Obama, Democrats on Defensive After Amnesty Vote

Neil Munro White House Correspondent
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President Barack Obama will meet with several telegenic illegal immigrants Wednesday, partly to shore up Democratic senators, who all voted Tuesday to block debate on a popular anti-amnesty bill.

GOP Senate Minority Leader Mitch McConnell and other GOP leaders, in a break from past practice, said after the vote that they’ll try to restart debate as soon as this week. That aggressive response will force Democrats to repeatedly block the bill that would defund Obama’s amnesty plan, which he announced in November.

That’s a problem for Democrats in GOP-leaning states, mostly because polling since late 2012 has shown a deep shift away from Obama’s pro-immigration policies. The public now opposes Obama’s immigration policies by roughly two-to-one. Even greater margins of voters oppose companies hiring migrants in place of Americans, creating a major political opportunity for GOP candidates in 2016.

Democrats have tried to counter the polls by portraying the illegals as young, attractive strivers, even though the vast majority of the 12 million are unskilled workers, and many speak little English.

According to the White House, Obama will “meet with a group of DREAMers who have received Deferred Action for Childhood Arrivals,” via Obama’s June 2012 amnesty.  “The meeting is an opportunity for the President to hear directly from young immigrants whose lives have been positively affected as a result of receiving deferred action,” said the statement.

Obama’s 2012 DACA amnesty has given work permits to at least 650,000 younger illegals, dubbed “DREAMers,” despite the record low percentage of Americans who are working. In November, Obama said he would extend the amnesty to give work permits to another 4 million illegal immigrants, even though his deputies have also given out 5.46 million work permits to migrants since 2009.

The group of illegals who will meet Obama are leaders of the “United We Dream” activist group that is backed by progressives and unions.

They include a Peruvian, Maria Praeli, who was brought to the United Stat at age 5 by her parents. Obama will also meet with Yannick Diouf, the son of a diplomat from Senegal, and Rishi Singh, “a low-income, Trinidadian immigrant,” according to a press statement from United We Dream. All three have either graduated from or enrolled in U.S. universities.

GOP leaders are promising more Senate votes that would highlight the Democrats’ unpopular defense of Obama’s amnesty.

“I think it’s on [Democrats] for not wanting to talk about the issue,” South Dakota Republican Sen. John Thune told Roll Call.  “I think we will give them an opportunity to vote on that more than one time, but just using the procedural rules to keep us from even debating it is a disservice to people who care deeply about this issue on both sides,” Thune said.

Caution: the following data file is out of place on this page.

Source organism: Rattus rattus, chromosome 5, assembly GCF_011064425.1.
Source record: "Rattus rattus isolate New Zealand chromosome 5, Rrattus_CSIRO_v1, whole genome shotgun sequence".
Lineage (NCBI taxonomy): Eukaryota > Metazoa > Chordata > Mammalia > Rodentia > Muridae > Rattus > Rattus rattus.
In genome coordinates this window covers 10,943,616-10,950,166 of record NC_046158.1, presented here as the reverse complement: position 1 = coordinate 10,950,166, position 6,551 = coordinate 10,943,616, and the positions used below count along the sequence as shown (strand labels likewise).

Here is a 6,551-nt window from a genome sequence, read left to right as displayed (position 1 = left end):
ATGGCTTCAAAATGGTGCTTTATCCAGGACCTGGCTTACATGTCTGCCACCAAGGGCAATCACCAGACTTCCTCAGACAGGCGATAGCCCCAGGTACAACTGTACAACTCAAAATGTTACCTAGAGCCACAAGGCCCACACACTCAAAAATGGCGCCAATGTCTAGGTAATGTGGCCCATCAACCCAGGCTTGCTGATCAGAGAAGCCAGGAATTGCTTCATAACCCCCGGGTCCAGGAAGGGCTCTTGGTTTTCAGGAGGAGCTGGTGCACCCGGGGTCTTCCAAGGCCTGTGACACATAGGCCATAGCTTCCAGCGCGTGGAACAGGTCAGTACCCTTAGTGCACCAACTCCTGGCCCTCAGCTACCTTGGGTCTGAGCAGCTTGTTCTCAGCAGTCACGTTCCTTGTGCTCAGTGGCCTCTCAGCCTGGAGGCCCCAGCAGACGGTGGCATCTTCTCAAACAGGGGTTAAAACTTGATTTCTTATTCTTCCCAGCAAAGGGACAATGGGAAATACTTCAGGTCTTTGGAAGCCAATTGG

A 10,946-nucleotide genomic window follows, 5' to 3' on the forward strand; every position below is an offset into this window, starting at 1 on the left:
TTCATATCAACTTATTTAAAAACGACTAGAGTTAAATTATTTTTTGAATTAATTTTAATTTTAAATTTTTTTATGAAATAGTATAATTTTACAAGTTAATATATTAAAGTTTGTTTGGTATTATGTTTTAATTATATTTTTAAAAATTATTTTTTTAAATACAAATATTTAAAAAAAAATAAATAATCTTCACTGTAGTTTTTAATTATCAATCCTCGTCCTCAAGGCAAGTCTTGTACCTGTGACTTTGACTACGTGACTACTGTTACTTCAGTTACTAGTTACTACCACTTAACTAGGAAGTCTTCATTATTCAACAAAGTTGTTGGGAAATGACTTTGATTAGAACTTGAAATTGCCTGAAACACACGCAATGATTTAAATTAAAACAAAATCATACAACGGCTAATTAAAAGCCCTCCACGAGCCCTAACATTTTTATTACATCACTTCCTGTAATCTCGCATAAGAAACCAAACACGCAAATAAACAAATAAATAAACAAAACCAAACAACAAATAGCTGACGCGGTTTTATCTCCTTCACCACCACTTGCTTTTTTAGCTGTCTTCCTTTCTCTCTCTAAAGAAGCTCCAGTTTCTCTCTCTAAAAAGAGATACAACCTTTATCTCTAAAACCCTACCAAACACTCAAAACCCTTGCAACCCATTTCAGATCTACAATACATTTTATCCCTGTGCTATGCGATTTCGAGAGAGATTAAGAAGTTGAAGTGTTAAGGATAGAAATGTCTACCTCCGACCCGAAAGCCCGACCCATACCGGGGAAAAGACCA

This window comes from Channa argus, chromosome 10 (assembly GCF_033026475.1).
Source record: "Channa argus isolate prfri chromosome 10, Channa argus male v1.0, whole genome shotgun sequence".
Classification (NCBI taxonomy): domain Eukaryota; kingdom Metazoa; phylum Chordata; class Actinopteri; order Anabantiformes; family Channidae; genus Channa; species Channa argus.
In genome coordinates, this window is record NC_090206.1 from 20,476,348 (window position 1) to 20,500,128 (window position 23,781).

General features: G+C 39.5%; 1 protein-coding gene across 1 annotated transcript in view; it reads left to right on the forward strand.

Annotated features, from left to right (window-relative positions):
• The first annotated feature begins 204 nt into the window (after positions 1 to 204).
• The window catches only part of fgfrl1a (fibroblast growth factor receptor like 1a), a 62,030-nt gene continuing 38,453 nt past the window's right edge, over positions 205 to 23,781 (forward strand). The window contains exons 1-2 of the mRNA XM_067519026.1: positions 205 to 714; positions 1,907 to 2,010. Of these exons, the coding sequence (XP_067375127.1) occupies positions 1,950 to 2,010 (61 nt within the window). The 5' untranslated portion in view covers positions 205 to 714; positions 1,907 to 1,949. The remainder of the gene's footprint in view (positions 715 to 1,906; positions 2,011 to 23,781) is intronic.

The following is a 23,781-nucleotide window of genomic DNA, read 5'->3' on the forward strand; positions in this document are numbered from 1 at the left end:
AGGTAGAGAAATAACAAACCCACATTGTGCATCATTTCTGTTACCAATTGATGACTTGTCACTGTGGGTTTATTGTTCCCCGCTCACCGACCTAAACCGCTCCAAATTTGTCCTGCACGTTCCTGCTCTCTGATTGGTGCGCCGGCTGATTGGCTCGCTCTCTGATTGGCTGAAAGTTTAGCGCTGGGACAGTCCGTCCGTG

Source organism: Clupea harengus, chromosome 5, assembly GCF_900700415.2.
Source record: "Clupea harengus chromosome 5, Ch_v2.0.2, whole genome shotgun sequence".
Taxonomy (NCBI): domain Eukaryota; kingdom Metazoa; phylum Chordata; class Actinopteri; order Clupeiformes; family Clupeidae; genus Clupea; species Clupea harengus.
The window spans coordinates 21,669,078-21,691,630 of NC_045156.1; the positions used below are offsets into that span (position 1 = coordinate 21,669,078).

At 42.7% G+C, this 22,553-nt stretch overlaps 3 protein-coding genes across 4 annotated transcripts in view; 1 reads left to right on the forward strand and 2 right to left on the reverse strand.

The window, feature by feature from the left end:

Even more unusually, the GOP is getting some relatively favorable press.

“Democrats block funding for DHS to protect Obama immigration orders,” said a CNN headline.

“To hear congressional Republicans tell it, Democrats are so eager to grant work permits to immigrants in the U.S. illegally that they’d risk funding for the Homeland Security Department to do it, said the lede of an Associated Press article on ABC News, headlined “Path to Compromise Unclear as Lawmakers Debate Immigration.”

This round of the post-2012 amnesty fight began in November when Obama announced a new amnesty that would had out 5 million work permits and largely end repatriation of the 12 million illegal immigrants.

In January, GOP voters forced the GOP leaders to pass an anti-amnesty measure through the House. The anti-amnesty measure funds the Department of Homeland Security until October, but bars any spending to implement Obama’s 2012 or 2014 amnesties.

Unless Congress passes a new funding bill, DHS won’t be able to cut paychecks after Feb. 27. However, law enforcement employees will remain on duty at the borders, seaports and airports.

Prior to the vote, Democrats ratcheted up the rhetoric to keep their senators in line, steer media coverage and also to intimidate GOP senators. The American people should not have “to pay a ransom to make sure the Homeland Security Department is fully funded,” New York Democratic Sen. Chuck Schumer told a small group of reporters at a D.C. press conference prior to the vote.

Currently, only 44 percent of Americans adults work full-time, according to Gallup. Sixteen percent are underemployed and 7 percent are unemployed. That’s only slightly better than in 2010, according to Gallup.

Since 2009, up to 13 million foreigners have joined the U.S. workforce, helping to force down wages, boost profits and displacing millions of working-age Americans throughout the United States.

In November 2014, one in every five U.S. jobs was held by a foreign-born worker, up from one-in-six jobs in January 2010, according to federal data highlighted by the Center for Immigration Studies.

Only 7 percent of Americans want a higher rate of immigration, according to a new Gallup poll.

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